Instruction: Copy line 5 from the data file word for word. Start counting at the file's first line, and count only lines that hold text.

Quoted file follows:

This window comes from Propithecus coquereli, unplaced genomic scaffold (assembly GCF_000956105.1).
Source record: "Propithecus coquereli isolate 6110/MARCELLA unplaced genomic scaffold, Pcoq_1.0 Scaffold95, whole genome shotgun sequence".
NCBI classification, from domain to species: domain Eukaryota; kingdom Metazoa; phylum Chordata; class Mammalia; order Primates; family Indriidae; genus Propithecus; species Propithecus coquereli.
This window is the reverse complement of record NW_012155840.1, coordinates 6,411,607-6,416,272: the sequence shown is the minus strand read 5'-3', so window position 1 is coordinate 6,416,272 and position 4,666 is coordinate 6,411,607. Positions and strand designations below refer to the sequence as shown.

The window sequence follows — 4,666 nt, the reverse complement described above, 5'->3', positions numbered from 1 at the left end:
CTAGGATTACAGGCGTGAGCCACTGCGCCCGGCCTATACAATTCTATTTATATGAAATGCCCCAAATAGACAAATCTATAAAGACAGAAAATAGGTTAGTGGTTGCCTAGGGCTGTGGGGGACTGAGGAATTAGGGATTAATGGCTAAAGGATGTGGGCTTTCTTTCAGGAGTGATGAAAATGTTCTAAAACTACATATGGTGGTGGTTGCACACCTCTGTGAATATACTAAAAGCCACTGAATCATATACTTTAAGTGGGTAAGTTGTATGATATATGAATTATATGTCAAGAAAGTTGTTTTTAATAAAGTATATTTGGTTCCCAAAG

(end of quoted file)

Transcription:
The window sequence follows — 4,666 nt, the reverse complement described above, 5'->3', positions numbered from 1 at the left end: